Scientists have identified how and why some Covid-19 patients can develop life-threatening clots, which could lead to targeted therapies that prevent this from happening.
The work, led by researchers from RCSI University of Medicine and Health Sciences, is published in the Journal of Thrombosis and Haemostasis.
Previous research has established that blood clotting is a significant cause of death in patients with Covid-19. To understand why that clotting happens, the researchers analysed blood samples that were taken from patients with Covid-19 in the Beaumont Hospital Intensive Care Unit in Dublin.
They found that the balance between a molecule that causes clotting, called von Willebrand Factor (VWF), and its regulator, called ADAMTS13, is severely disrupted in patients with severe Covid-19.
When compared to control groups, the blood of Covid-19 patients had higher levels of the pro-clotting VWF molecules and lower levels of the anti-clotting ADAMTS13. Furthermore, the researchers identified other changes in proteins that caused the reduction of ADAMTS13.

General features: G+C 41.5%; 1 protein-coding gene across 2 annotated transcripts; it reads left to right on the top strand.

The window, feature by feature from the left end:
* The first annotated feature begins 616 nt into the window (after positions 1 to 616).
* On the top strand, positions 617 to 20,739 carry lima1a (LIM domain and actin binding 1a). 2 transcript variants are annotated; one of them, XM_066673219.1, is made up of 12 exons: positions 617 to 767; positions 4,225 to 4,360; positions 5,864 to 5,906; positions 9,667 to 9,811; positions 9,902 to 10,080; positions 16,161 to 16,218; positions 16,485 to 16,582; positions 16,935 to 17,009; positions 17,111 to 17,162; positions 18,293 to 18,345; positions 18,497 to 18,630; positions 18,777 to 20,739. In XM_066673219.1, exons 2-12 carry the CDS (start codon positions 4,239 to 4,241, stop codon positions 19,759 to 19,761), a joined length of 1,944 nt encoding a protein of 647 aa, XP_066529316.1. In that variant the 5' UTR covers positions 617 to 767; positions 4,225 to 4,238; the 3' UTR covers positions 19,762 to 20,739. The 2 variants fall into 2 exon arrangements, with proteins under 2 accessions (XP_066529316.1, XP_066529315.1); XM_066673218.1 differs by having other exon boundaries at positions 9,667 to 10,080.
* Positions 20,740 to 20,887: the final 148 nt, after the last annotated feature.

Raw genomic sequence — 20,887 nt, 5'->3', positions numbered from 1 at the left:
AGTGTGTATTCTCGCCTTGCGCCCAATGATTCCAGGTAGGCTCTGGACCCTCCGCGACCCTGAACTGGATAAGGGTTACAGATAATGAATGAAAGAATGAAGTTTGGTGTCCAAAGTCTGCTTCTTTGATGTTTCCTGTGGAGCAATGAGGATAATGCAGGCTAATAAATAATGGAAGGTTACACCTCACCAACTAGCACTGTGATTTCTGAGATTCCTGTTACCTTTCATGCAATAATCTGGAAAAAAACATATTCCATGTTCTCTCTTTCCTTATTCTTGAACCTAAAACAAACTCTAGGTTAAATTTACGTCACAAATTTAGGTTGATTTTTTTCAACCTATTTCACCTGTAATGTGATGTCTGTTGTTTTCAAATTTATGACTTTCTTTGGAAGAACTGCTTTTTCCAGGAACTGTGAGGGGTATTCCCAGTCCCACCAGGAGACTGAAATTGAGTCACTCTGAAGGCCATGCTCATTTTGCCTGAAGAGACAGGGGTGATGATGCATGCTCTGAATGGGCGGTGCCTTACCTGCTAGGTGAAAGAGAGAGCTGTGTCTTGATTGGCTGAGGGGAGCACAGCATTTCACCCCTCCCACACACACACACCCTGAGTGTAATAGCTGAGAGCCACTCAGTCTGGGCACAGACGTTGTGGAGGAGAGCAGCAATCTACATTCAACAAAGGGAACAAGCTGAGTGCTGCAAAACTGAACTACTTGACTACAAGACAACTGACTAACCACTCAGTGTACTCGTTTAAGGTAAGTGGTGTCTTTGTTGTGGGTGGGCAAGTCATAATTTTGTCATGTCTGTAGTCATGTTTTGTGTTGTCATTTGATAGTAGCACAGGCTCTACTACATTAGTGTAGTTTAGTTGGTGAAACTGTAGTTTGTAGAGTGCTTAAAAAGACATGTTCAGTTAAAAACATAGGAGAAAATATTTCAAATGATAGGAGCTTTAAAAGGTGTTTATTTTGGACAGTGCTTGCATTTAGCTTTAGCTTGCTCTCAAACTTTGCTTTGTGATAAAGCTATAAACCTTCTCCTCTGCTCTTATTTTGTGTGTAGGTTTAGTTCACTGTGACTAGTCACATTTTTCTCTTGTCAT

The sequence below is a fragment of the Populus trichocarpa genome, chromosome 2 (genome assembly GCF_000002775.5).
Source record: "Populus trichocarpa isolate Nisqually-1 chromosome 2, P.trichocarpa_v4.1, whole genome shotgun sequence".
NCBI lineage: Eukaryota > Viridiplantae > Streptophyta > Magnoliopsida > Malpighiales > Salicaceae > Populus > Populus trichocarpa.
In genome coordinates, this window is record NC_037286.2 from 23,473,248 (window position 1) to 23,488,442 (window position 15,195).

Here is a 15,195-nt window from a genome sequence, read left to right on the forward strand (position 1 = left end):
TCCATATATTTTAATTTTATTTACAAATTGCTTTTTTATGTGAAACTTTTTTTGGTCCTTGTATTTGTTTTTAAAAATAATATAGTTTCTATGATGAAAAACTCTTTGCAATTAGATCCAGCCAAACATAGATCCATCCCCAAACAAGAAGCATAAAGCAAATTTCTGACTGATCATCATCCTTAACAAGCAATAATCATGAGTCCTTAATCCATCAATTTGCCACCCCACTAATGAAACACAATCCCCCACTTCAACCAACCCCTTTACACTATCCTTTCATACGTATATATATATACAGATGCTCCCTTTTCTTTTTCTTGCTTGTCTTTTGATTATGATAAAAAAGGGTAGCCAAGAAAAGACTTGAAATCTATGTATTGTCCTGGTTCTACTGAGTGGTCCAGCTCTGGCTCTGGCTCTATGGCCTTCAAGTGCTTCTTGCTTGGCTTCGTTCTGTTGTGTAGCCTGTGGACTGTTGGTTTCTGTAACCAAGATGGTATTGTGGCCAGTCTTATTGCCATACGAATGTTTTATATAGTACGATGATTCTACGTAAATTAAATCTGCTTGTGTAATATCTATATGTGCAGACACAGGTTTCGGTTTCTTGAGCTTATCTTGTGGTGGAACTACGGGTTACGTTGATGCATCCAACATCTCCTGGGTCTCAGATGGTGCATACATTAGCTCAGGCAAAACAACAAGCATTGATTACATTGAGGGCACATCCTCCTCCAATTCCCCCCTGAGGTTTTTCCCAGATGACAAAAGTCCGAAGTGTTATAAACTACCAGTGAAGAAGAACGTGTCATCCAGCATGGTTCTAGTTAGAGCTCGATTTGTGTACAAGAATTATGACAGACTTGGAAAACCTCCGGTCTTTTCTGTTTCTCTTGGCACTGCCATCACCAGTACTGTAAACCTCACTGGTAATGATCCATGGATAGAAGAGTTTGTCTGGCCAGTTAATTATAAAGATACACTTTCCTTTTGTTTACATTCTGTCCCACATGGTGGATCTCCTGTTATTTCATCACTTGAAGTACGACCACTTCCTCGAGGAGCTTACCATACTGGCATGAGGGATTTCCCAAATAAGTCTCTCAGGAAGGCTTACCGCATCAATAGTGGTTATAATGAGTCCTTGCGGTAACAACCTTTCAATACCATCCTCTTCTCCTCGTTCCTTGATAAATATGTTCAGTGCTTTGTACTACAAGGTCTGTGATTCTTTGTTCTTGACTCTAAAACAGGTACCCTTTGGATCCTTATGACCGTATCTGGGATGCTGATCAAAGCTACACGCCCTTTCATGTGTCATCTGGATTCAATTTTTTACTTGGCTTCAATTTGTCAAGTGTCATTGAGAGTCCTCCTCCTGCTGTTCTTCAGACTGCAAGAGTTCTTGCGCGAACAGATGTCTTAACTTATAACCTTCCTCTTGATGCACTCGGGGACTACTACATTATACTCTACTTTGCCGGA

“Our research helps provide insights into the mechanisms that cause severe blood clots in patients with Covid-19, which is critical to developing more effective treatments,” said Dr Jamie O’Sullivan, the study’s corresponding author and research lecturer within the Irish Centre for Vascular Biology at RCSI.
“While more research is needed to determine whether targets aimed at correcting the levels of ADAMTS13 and VWF may be a successful therapeutic intervention, it is important that we continue to develop therapies for patients with Covid-19. Covid-19 vaccines will continue to be unavailable to many people throughout the world, and it is important that we provide effective treatments to them and to those with breakthrough infections.”
This work was funded by Irish COVID-19 Vasculopathy Study (ICVS) through the Health Research Board COVID-19 Rapid Response award as well as a philanthropic grant from the 3M Foundation to RCSI University of Medicine and Health Sciences in support of COVID-19 research.